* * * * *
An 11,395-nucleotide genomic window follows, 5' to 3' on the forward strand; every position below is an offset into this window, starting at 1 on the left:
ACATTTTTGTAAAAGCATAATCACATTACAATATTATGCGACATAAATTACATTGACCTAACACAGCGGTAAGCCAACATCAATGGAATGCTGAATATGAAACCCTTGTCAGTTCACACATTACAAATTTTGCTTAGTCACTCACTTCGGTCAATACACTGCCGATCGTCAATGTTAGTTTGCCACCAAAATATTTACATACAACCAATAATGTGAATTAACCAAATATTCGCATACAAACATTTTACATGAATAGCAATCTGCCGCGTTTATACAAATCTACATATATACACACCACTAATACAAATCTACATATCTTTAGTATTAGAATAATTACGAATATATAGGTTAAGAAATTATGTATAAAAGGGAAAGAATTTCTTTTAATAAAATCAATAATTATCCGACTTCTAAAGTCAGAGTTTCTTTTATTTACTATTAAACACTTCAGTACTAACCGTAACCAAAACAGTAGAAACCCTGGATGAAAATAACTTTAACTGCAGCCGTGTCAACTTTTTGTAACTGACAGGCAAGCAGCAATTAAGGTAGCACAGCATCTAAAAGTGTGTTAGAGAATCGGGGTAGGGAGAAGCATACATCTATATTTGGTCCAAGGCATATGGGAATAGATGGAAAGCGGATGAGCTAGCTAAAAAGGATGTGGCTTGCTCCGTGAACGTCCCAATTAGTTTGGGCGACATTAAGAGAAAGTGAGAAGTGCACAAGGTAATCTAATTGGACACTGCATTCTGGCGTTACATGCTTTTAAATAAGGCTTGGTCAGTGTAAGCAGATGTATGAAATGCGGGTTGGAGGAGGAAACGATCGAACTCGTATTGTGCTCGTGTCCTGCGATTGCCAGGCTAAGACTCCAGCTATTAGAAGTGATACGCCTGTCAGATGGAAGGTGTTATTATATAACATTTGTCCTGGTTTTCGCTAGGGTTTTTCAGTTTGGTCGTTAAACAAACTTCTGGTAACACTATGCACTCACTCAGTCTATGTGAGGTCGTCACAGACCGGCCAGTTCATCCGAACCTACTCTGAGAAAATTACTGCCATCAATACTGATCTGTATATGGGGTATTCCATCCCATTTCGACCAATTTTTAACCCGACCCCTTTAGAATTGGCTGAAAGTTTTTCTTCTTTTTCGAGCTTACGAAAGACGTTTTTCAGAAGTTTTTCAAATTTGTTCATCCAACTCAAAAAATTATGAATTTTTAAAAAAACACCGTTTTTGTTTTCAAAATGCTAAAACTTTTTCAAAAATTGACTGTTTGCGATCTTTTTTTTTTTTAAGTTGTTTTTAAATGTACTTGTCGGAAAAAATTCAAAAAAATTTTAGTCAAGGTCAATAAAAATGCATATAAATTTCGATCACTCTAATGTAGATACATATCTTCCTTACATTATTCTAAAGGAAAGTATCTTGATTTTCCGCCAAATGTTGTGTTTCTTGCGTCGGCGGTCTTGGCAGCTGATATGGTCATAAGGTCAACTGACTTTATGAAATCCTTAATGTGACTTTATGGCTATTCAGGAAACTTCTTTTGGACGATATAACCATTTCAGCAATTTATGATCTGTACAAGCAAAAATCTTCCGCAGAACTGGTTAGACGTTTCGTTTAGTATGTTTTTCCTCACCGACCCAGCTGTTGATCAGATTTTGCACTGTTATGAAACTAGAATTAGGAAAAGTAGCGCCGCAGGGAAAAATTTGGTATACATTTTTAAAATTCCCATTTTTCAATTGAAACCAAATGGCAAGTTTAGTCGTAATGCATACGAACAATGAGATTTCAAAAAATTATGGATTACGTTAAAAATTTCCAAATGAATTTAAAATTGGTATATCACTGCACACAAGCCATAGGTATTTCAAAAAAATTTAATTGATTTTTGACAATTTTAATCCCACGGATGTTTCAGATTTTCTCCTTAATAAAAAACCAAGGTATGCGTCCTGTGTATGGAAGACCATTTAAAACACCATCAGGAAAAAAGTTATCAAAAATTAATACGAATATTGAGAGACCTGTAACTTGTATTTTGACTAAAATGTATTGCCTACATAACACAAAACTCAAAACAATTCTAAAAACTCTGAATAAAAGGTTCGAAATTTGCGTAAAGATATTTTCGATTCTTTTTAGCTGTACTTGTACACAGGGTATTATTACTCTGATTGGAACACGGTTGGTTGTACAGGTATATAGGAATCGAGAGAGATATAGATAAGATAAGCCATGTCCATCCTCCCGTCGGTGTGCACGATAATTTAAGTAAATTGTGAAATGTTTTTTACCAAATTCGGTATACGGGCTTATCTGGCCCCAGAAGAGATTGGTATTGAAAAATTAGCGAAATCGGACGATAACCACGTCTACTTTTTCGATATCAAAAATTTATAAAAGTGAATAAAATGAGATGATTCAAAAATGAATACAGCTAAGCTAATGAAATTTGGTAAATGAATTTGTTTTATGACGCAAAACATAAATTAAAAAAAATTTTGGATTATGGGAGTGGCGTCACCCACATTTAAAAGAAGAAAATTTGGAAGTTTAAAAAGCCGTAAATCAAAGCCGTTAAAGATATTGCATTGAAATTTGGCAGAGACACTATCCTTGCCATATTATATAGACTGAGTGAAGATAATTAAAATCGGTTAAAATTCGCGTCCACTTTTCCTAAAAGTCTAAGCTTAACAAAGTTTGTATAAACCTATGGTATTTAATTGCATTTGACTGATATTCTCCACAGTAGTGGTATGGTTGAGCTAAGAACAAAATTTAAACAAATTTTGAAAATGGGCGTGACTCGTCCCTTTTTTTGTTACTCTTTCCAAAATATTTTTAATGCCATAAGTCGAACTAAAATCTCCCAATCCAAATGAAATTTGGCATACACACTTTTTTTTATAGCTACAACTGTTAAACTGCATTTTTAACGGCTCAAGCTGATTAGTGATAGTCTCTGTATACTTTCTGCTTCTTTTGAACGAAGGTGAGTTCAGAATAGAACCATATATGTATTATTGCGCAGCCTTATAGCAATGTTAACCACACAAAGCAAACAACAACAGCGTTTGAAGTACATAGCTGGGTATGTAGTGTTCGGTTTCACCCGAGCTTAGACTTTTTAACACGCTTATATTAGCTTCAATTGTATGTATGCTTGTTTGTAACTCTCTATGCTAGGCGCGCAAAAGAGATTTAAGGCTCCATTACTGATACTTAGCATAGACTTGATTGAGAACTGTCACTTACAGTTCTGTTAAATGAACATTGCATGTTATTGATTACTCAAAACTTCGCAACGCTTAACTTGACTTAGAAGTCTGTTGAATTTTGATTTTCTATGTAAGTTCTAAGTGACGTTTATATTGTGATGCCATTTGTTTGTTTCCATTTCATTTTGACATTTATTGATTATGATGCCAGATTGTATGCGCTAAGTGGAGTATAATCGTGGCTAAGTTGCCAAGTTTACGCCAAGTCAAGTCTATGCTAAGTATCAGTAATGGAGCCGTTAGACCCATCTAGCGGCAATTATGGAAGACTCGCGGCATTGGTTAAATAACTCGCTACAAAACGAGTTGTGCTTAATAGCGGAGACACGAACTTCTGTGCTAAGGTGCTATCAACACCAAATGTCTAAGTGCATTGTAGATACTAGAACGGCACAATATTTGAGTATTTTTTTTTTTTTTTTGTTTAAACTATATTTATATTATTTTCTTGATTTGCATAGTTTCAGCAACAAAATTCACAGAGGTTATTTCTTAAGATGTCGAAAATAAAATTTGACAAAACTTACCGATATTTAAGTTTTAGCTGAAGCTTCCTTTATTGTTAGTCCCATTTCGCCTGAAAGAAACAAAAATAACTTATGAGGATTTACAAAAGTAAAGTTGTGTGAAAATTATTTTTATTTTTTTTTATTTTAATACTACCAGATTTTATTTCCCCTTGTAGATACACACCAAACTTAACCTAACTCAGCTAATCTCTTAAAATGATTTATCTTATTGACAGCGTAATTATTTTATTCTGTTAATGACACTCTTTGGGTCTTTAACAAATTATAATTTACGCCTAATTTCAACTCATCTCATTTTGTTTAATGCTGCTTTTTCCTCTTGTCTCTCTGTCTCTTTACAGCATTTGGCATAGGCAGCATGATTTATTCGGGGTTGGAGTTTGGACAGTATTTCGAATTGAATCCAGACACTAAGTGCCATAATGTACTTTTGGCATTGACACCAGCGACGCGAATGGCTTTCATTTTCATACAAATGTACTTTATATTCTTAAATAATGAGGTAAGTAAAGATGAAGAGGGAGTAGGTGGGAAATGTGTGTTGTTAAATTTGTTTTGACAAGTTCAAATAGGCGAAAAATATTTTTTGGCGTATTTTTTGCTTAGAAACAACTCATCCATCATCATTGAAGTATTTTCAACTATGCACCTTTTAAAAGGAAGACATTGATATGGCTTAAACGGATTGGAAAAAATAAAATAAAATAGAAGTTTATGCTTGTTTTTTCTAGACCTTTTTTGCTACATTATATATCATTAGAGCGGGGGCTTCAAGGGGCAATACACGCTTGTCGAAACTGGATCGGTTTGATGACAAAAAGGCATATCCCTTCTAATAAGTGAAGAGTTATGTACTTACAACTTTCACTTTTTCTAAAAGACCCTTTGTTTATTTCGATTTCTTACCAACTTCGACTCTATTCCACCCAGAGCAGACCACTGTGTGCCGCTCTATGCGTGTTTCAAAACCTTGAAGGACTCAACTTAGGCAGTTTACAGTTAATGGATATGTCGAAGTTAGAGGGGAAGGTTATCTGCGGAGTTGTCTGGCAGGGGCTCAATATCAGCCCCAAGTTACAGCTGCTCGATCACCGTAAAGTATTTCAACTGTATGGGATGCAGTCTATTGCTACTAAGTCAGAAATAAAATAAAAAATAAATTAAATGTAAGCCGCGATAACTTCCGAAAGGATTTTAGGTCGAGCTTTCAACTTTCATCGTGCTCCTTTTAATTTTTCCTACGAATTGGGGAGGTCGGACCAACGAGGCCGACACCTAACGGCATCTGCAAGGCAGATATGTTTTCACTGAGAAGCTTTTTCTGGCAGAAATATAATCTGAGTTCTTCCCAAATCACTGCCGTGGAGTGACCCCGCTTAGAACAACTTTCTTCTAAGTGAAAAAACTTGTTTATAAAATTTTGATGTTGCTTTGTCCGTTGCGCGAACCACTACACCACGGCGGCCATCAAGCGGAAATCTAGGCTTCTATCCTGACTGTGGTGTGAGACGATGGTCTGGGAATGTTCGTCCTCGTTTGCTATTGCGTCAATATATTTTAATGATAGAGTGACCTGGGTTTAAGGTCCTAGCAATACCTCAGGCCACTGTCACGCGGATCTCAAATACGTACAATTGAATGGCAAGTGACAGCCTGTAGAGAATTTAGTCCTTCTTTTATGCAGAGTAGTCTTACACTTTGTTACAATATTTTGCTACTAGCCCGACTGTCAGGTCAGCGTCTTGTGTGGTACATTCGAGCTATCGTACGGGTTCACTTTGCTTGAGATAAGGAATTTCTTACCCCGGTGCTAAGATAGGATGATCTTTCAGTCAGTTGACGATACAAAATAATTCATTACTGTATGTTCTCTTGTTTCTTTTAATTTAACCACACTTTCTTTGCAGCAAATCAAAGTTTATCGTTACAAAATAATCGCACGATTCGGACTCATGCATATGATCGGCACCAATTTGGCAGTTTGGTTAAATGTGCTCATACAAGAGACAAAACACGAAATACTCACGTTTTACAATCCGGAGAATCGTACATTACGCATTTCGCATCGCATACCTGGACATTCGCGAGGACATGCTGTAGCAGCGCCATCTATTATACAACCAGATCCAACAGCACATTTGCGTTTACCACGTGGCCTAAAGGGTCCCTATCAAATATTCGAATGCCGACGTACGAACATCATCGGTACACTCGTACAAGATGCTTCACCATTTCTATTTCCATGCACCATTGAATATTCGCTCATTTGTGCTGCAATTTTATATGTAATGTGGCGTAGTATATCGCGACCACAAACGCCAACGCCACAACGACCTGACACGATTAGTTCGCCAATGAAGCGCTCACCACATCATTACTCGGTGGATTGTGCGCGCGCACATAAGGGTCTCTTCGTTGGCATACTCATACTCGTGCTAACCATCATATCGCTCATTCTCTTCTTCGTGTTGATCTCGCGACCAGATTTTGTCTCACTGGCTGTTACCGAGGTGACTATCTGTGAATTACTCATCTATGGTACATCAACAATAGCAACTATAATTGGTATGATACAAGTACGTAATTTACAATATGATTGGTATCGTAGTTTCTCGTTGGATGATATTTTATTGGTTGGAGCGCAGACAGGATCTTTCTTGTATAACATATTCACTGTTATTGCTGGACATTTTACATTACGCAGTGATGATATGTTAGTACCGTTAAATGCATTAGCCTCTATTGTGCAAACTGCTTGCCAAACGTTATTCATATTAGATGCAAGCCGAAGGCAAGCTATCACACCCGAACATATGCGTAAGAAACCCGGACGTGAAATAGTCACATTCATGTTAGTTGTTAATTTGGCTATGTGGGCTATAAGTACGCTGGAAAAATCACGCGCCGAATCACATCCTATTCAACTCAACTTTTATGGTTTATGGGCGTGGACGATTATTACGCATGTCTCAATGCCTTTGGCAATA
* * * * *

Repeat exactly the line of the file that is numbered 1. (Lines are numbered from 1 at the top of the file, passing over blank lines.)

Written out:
An 11,395-nucleotide genomic window follows, 5' to 3' on the forward strand; every position below is an offset into this window, starting at 1 on the left: